Indian Self-Determination Act
In the years following the disastrous policy of Termination, the United States federal government began shifting its energies towards investing in tribal autonomy as a way of managing Indian affairs. Beginning formally with a 1961 Commission on the Rights, Liberties, and Responsibilities of the American Indian concluding that top-down initiatives lacking cooperation with tribal community members are destined for failure, officials in Washington began realizing how fraught a paternalistic approach to Indian policy is. What evolved from this 1961 commission, and the American Indian Chicago Conference later that year in June, which brought together 450 tribal delegates from 90 nations, was a decade of growing support for Indian self-determination.
Indian Self-Determination is the ability for tribal communities to shape their own destinies, unencumbered by external forces which may undermine their authority. By the middle of the 1960’s, Indian self-determination found growing favor in Washington D.C. from officials such as Secretary of the Interior Stewart Udall. Between 1961 and 1975, the policy of termination was halted completely as self-determination showed far greater promise in meeting the needs of tribal communities suffering from years of federal intervention. On January 4th, 1975, the Indian Self-Determination Act was passed, the culmination of years of activism, policy work, and careful collaboration among communities across Indian Country.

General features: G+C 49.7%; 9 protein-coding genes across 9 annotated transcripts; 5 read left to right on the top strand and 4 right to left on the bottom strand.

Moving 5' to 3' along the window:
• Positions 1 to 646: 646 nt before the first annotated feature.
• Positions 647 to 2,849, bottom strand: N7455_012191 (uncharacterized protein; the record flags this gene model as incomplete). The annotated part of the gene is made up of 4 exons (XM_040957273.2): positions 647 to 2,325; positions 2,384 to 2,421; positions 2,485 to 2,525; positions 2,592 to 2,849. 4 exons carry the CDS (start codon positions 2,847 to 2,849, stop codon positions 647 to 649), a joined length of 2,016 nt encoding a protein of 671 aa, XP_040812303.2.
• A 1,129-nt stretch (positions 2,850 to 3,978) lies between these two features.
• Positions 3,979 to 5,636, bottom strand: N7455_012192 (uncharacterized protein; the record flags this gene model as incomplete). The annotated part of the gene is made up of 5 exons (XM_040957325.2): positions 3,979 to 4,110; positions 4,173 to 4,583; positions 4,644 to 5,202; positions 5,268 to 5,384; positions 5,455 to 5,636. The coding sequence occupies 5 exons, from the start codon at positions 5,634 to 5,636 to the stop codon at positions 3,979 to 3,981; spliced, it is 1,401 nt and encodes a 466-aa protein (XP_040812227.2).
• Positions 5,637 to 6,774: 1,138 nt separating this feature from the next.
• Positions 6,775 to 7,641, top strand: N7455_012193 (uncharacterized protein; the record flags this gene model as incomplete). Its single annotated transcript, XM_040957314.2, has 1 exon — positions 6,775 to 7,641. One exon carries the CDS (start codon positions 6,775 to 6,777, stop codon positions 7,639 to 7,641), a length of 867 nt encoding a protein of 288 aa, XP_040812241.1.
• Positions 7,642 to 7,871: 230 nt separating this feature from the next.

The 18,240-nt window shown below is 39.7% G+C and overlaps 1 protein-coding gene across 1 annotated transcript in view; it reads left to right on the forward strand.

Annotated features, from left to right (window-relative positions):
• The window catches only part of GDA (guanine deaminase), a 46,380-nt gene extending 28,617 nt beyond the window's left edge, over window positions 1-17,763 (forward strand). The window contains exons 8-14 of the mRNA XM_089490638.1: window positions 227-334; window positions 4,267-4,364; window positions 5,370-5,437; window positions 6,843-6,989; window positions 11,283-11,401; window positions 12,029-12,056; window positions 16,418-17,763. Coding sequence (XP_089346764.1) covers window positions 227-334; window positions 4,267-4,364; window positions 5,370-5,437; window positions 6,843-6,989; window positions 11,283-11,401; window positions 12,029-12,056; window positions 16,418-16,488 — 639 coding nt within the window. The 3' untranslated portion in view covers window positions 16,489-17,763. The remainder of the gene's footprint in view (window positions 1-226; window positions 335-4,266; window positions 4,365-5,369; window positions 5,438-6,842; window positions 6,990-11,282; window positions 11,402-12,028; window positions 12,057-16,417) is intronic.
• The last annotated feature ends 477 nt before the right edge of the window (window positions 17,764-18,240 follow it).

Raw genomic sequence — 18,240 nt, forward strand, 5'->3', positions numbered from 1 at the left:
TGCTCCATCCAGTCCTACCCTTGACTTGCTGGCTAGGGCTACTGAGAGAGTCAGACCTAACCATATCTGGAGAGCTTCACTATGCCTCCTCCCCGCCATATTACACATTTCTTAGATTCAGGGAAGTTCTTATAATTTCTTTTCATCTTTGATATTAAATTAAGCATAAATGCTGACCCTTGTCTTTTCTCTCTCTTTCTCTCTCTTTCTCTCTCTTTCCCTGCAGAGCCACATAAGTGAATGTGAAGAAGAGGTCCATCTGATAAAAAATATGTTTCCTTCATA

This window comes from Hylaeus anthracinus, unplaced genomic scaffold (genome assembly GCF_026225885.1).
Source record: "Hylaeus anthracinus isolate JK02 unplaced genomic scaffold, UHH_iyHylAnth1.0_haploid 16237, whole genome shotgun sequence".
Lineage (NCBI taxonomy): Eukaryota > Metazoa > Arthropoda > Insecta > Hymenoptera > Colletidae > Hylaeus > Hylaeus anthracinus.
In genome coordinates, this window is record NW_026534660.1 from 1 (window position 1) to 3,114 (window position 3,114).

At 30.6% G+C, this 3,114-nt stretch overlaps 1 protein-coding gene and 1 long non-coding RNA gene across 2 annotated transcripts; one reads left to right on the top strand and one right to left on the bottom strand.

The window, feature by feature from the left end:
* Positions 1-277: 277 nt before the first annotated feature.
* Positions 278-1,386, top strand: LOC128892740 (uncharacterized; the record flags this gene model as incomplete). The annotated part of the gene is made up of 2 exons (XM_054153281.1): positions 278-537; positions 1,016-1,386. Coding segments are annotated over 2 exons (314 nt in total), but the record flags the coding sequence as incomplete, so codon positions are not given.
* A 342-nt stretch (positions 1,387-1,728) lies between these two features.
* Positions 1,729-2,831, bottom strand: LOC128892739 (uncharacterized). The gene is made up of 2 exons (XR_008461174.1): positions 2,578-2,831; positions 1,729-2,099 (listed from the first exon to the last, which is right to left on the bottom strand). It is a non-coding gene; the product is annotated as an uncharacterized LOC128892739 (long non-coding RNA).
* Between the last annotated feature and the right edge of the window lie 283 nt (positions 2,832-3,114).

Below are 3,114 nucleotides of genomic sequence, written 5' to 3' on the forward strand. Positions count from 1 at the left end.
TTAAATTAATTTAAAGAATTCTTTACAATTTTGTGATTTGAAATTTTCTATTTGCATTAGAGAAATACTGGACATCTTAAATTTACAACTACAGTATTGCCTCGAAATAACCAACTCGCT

For the Citizen Potawatomi Nation, the Indian Self-Determination Act laid the groundwork for economic advancement, and the improvement of its social, political, and cultural affairs. In the years since the 1975 Indian-Self Determination Act passed, the CPN has grown substantially through its many enterprises, today serving as one of the largest tribal economies in the United States.
- Prucha, Francis Paul. The Great Father: The United States Government and the American Indians. University of Nebraska Press, 1995.